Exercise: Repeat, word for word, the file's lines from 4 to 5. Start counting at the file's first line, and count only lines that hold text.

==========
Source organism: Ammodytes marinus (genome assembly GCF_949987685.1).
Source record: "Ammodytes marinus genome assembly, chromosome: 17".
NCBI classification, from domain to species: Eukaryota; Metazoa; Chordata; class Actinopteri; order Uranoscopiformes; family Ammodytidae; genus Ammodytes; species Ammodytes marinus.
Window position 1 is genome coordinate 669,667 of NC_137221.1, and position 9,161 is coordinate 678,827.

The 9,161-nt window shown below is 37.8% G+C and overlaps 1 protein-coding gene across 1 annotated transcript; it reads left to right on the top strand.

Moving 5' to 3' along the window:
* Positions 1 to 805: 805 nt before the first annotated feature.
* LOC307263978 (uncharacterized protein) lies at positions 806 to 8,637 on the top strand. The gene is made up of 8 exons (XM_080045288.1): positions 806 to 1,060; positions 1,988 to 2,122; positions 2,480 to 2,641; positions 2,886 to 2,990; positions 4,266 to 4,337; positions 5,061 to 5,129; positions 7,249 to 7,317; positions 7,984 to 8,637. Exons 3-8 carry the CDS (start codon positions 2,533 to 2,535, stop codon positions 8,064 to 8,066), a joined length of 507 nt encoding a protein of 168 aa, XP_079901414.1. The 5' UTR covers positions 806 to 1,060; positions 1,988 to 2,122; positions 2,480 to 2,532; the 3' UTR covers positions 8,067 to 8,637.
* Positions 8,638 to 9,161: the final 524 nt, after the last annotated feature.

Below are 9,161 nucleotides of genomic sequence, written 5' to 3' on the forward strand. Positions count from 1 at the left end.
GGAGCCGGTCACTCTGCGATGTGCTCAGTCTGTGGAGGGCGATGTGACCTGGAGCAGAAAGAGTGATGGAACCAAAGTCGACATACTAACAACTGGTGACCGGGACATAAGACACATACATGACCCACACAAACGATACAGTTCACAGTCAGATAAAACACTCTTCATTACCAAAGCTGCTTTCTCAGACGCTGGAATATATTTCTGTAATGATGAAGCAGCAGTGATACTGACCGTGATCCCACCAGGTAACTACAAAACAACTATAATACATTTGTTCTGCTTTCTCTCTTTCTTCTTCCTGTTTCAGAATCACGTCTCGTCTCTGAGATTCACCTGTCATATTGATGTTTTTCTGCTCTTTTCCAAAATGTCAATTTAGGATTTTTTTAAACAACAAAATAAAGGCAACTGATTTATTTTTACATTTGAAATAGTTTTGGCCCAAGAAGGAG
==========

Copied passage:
Window position 1 is genome coordinate 669,667 of NC_137221.1, and position 9,161 is coordinate 678,827.

The 9,161-nt window shown below is 37.8% G+C and overlaps 1 protein-coding gene across 1 annotated transcript; it reads left to right on the top strand.